- by Barney Davey
With due respect to Leonardo da Vinci’s quote “Art is never finished only abanoned.” I will intrepidly say finding a way to move more of your important urgent projects to completion will produce results you will enjoy.
I recently had a long engaging conversation with one of my three sisters. In the past few years, she has faced major changes in her life, including having lost a husband to cancer too early and seeing both her daughters move out and get on with their lives.
When one starts over after building a life around a family for 40 years, it can be disconcerting to just get enough traction to overcome inevitable inertia, much less get done with all the tasks facing a person in this position. For her, there were additional complications to deal with during this time. The dissolution of a complex estate and business, and the successive deaths of her in-laws whose estates also became her responsibility.
She dutifully managed and muddled through the most urgent items, (you can't keep the tax man waiting), but dithered on many other projects as they were just too overwhelming on personal, physical, psychic and emotional levels to crank on until done. I can't say I, or anyone else I know, would have been able to do more or better in her place.
When she had had enough time and had enough of living with too many unstarted or unfinished projects, she hired a professional organizer to help her get a grasp on what needed to be done and how to efficiently go about it. The decision was one of the best she's made when it comes to getting her life back under her control and giving her time to not just reflect but to react on the reflections.
She admits without the help she would still be quagmired in too much to do and not enough direction to begin to crawl out of it. To watch the metamorphosis has been enlightening and encouraging. I'm happy for her seeing a renewed interest in projects too long dormant. (She is a gifted musician, vocalist and composer and is now moving towards fulfilling some deferred goals with her muse and music.)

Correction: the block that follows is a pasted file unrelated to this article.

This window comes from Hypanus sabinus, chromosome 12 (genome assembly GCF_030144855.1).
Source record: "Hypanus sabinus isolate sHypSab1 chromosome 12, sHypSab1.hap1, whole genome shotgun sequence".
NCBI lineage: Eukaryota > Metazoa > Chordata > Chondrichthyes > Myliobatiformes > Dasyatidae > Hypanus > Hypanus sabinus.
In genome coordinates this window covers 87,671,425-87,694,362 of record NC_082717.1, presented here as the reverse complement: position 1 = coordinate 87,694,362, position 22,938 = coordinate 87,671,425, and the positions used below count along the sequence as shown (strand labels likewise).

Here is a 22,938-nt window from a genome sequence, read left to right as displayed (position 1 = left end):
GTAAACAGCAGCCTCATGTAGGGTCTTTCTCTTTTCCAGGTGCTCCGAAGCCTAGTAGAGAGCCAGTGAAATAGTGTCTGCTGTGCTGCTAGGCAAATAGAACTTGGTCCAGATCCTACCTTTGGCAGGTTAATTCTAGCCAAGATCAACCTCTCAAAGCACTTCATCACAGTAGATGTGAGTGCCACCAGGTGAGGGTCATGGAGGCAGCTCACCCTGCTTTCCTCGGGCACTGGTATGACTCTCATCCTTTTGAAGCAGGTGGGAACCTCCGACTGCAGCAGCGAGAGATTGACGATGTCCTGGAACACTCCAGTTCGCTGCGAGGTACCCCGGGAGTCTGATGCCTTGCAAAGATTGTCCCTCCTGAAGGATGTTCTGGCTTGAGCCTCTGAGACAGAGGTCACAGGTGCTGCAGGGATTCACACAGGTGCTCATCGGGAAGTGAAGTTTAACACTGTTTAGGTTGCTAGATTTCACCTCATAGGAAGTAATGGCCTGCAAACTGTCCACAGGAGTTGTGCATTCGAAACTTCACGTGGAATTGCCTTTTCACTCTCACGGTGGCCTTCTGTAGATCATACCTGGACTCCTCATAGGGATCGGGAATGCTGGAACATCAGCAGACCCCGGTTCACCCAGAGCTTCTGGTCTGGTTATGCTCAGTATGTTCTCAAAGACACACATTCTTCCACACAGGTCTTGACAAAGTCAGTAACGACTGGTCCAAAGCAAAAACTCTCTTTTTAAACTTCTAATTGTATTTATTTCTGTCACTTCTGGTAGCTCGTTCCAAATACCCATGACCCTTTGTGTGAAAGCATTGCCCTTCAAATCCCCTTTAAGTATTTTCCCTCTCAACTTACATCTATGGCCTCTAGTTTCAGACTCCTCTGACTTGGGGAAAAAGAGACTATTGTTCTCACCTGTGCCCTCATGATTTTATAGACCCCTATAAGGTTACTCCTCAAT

Seeing how an organizer has helped her confirms my belief that professional coaches, such as Art Biz Coach, Alyson Stanfield, profiled in the previous post here, can make a distinct difference on your career. The point is, whether you use Alyson or find your own adviser, if you hook up with one who works well with you, it is highly likely to pay impactful dividends on your career and business.
In the conversation with my sister, she mentioned marveling at her organizer's ability to continuously make what she adroitly calls The Last Lap. That is, work steadily on a project to completion. And, for her to see the projects finalized was very freeing for her. As they toiled away, the malaise of too much to do washed away and a brighter outlook came on her horizon.
What my sister found was to see projects either worked on steadily to completion, or if stopped before done to have the time taken to button up work in progress so as not to distract and demoralize, and to also take time to prepare before leaving an agenda for what actions were necessary to accomplish the next items on the list. These things are simple in reading, but too many tasks can be difficult and paralyzing in real life.
If you suffer from your own malaise bogged down by minutiae and too many things to do without enough time, you are a good candidate for some outside assistance. If you worry the cost will be too great, I argue the cost in not accomplishing the urgent important items in your life and career is far more costly.
A couplet came to mind as I wrote this:
The last lap
Closes the gap.
With due respect to Leonardo da Vinci's quote "Art is never finished only abandoned." I will intrepidly say finding a way to move more of your important urgent projects to completion will produce results you will enjoy. Stephen Covey's maxim, "Keep the main thing the main thing" is apropos here. Organize, prioritize and act on the main things in your life and reap the inherent benefits from your focused actions.